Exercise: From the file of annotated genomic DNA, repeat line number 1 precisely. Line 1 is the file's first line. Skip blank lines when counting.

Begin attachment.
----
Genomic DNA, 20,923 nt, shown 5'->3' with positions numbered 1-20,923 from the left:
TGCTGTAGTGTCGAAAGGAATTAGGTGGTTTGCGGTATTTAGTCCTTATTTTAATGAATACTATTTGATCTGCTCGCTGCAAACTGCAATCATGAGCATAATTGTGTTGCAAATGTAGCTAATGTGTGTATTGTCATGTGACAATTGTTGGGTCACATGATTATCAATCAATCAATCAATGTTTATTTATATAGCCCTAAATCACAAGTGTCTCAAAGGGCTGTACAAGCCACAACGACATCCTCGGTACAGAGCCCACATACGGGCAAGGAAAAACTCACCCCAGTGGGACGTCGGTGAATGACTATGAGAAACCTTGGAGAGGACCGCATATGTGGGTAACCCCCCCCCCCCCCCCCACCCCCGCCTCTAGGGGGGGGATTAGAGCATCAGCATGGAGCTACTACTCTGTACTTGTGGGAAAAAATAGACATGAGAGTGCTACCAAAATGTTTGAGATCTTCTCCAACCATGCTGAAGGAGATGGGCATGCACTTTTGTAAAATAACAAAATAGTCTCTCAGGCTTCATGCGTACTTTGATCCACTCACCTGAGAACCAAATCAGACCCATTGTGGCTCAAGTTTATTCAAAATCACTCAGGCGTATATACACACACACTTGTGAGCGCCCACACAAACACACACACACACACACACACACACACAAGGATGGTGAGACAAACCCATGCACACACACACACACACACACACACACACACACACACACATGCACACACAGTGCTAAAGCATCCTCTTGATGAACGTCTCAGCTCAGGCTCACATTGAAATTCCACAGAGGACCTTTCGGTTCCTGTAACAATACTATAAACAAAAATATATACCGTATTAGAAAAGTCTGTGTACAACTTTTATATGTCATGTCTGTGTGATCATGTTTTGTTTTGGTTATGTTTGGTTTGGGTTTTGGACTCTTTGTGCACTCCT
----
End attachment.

Genomic DNA, 20,923 nt, shown 5'->3' with positions numbered 1-20,923 from the left: